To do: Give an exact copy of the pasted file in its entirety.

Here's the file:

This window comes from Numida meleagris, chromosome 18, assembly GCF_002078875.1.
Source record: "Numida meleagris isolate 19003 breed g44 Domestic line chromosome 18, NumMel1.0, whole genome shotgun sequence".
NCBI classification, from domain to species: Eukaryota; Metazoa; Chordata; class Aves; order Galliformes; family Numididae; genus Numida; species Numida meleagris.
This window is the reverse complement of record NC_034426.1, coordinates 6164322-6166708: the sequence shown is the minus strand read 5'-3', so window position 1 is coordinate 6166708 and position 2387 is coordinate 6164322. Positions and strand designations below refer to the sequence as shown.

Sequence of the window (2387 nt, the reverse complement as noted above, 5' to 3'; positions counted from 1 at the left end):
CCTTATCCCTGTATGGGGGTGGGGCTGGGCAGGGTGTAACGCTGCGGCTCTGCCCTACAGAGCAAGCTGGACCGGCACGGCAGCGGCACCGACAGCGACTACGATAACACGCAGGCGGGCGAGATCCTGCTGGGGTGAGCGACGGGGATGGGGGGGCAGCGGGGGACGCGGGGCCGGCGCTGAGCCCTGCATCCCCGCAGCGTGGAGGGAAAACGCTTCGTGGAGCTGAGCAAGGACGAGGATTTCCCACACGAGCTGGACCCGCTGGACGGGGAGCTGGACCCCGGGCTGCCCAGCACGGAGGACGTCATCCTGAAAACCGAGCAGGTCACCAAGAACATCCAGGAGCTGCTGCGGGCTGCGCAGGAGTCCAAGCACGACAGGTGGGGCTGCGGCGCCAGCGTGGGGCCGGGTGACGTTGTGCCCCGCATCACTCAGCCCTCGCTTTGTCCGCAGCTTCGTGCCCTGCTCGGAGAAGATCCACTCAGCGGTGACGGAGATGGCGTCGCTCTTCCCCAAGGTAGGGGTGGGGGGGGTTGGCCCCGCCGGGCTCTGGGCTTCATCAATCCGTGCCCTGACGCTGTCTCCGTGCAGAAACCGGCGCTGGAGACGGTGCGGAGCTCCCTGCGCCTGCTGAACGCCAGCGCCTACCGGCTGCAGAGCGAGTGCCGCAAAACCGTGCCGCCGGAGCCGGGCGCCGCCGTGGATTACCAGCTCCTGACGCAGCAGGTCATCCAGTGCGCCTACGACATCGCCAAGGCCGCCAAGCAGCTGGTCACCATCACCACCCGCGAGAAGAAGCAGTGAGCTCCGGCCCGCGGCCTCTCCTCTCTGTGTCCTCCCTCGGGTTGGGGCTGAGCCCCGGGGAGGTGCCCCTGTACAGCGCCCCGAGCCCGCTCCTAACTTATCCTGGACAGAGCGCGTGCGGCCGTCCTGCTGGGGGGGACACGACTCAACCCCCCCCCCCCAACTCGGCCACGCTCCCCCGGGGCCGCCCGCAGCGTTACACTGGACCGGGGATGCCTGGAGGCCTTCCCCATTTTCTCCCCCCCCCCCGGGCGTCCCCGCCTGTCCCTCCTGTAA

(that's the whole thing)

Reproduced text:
This window comes from Numida meleagris, chromosome 18, assembly GCF_002078875.1.
Source record: "Numida meleagris isolate 19003 breed g44 Domestic line chromosome 18, NumMel1.0, whole genome shotgun sequence".
NCBI classification, from domain to species: Eukaryota; Metazoa; Chordata; class Aves; order Galliformes; family Numididae; genus Numida; species Numida meleagris.
This window is the reverse complement of record NC_034426.1, coordinates 6164322-6166708: the sequence shown is the minus strand read 5'-3', so window position 1 is coordinate 6166708 and position 2387 is coordinate 6164322. Positions and strand designations below refer to the sequence as shown.

Sequence of the window (2387 nt, the reverse complement as noted above, 5' to 3'; positions counted from 1 at the left end):
CCTTATCCCTGTATGGGGGTGGGGCTGGGCAGGGTGTAACGCTGCGGCTCTGCCCTACAGAGCAAGCTGGACCGGCACGGCAGCGGCACCGACAGCGACTACGATAACACGCAGGCGGGCGAGATCCTGCTGGGGTGAGCGACGGGGATGGGGGGGCAGCGGGGGACGCGGGGCCGGCGCTGAGCCCTGCATCCCCGCAGCGTGGAGGGAAAACGCTTCGTGGAGCTGAGCAAGGACGAGGATTTCCCACACGAGCTGGACCCGCTGGACGGGGAGCTGGACCCCGGGCTGCCCAGCACGGAGGACGTCATCCTGAAAACCGAGCAGGTCACCAAGAACATCCAGGAGCTGCTGCGGGCTGCGCAGGAGTCCAAGCACGACAGGTGGGGCTGCGGCGCCAGCGTGGGGCCGGGTGACGTTGTGCCCCGCATCACTCAGCCCTCGCTTTGTCCGCAGCTTCGTGCCCTGCTCGGAGAAGATCCACTCAGCGGTGACGGAGATGGCGTCGCTCTTCCCCAAGGTAGGGGTGGGGGGGGTTGGCCCCGCCGGGCTCTGGGCTTCATCAATCCGTGCCCTGACGCTGTCTCCGTGCAGAAACCGGCGCTGGAGACGGTGCGGAGCTCCCTGCGCCTGCTGAACGCCAGCGCCTACCGGCTGCAGAGCGAGTGCCGCAAAACCGTGCCGCCGGAGCCGGGCGCCGCCGTGGATTACCAGCTCCTGACGCAGCAGGTCATCCAGTGCGCCTACGACATCGCCAAGGCCGCCAAGCAGCTGGTCACCATCACCACCCGCGAGAAGAAGCAGTGAGCTCCGGCCCGCGGCCTCTCCTCTCTGTGTCCTCCCTCGGGTTGGGGCTGAGCCCCGGGGAGGTGCCCCTGTACAGCGCCCCGAGCCCGCTCCTAACTTATCCTGGACAGAGCGCGTGCGGCCGTCCTGCTGGGGGGGACACGACTCAACCCCCCCCCCCCAACTCGGCCACGCTCCCCCGGGGCCGCCCGCAGCGTTACACTGGACCGGGGATGCCTGGAGGCCTTCCCCATTTTCTCCCCCCCCCCCGGGCGTCCCCGCCTGTCCCTCCTGTAA